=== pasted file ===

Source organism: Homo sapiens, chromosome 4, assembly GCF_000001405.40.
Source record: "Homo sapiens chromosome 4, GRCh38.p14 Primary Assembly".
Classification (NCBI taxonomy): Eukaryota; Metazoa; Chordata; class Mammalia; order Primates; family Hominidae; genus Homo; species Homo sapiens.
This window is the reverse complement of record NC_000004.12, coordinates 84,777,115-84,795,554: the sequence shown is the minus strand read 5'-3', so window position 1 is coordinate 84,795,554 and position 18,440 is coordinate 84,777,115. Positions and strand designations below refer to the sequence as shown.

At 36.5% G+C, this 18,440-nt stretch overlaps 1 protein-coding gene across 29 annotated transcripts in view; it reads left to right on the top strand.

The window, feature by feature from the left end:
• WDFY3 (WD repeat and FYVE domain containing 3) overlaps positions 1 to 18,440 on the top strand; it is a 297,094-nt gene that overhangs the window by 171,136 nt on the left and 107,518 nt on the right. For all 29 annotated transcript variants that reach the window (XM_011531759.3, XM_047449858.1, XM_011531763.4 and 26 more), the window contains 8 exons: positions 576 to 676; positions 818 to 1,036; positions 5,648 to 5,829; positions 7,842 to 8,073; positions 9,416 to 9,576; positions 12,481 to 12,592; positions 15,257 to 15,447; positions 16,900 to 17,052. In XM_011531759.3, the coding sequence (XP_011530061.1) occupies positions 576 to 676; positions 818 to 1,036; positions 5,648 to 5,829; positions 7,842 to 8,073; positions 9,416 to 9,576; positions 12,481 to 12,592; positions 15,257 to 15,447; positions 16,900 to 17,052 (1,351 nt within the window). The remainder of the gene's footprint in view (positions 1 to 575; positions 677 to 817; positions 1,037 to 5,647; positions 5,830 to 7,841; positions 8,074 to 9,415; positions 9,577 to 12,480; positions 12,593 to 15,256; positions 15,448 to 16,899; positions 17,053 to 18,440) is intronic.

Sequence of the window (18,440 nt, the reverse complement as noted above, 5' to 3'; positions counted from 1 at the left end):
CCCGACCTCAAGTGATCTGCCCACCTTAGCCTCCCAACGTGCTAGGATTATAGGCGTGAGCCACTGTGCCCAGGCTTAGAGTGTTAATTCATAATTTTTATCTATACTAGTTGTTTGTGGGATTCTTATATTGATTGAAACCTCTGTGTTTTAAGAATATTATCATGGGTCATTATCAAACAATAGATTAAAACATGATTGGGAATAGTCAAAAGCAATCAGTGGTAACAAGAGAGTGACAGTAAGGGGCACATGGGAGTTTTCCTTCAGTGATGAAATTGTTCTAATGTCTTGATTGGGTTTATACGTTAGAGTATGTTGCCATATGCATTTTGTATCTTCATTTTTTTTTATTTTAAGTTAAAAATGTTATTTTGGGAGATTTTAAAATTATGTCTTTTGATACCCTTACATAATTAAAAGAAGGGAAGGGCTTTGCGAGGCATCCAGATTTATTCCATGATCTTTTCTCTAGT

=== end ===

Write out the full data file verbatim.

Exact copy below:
Source organism: Homo sapiens, chromosome 4, assembly GCF_000001405.40.
Source record: "Homo sapiens chromosome 4, GRCh38.p14 Primary Assembly".
Classification (NCBI taxonomy): Eukaryota; Metazoa; Chordata; class Mammalia; order Primates; family Hominidae; genus Homo; species Homo sapiens.
This window is the reverse complement of record NC_000004.12, coordinates 84,777,115-84,795,554: the sequence shown is the minus strand read 5'-3', so window position 1 is coordinate 84,795,554 and position 18,440 is coordinate 84,777,115. Positions and strand designations below refer to the sequence as shown.

At 36.5% G+C, this 18,440-nt stretch overlaps 1 protein-coding gene across 29 annotated transcripts in view; it reads left to right on the top strand.

The window, feature by feature from the left end:
• WDFY3 (WD repeat and FYVE domain containing 3) overlaps positions 1 to 18,440 on the top strand; it is a 297,094-nt gene that overhangs the window by 171,136 nt on the left and 107,518 nt on the right. For all 29 annotated transcript variants that reach the window (XM_011531759.3, XM_047449858.1, XM_011531763.4 and 26 more), the window contains 8 exons: positions 576 to 676; positions 818 to 1,036; positions 5,648 to 5,829; positions 7,842 to 8,073; positions 9,416 to 9,576; positions 12,481 to 12,592; positions 15,257 to 15,447; positions 16,900 to 17,052. In XM_011531759.3, the coding sequence (XP_011530061.1) occupies positions 576 to 676; positions 818 to 1,036; positions 5,648 to 5,829; positions 7,842 to 8,073; positions 9,416 to 9,576; positions 12,481 to 12,592; positions 15,257 to 15,447; positions 16,900 to 17,052 (1,351 nt within the window). The remainder of the gene's footprint in view (positions 1 to 575; positions 677 to 817; positions 1,037 to 5,647; positions 5,830 to 7,841; positions 8,074 to 9,415; positions 9,577 to 12,480; positions 12,593 to 15,256; positions 15,448 to 16,899; positions 17,053 to 18,440) is intronic.

Sequence of the window (18,440 nt, the reverse complement as noted above, 5' to 3'; positions counted from 1 at the left end):
CCCGACCTCAAGTGATCTGCCCACCTTAGCCTCCCAACGTGCTAGGATTATAGGCGTGAGCCACTGTGCCCAGGCTTAGAGTGTTAATTCATAATTTTTATCTATACTAGTTGTTTGTGGGATTCTTATATTGATTGAAACCTCTGTGTTTTAAGAATATTATCATGGGTCATTATCAAACAATAGATTAAAACATGATTGGGAATAGTCAAAAGCAATCAGTGGTAACAAGAGAGTGACAGTAAGGGGCACATGGGAGTTTTCCTTCAGTGATGAAATTGTTCTAATGTCTTGATTGGGTTTATACGTTAGAGTATGTTGCCATATGCATTTTGTATCTTCATTTTTTTTTATTTTAAGTTAAAAATGTTATTTTGGGAGATTTTAAAATTATGTCTTTTGATACCCTTACATAATTAAAAGAAGGGAAGGGCTTTGCGAGGCATCCAGATTTATTCCATGATCTTTTCTCTAGT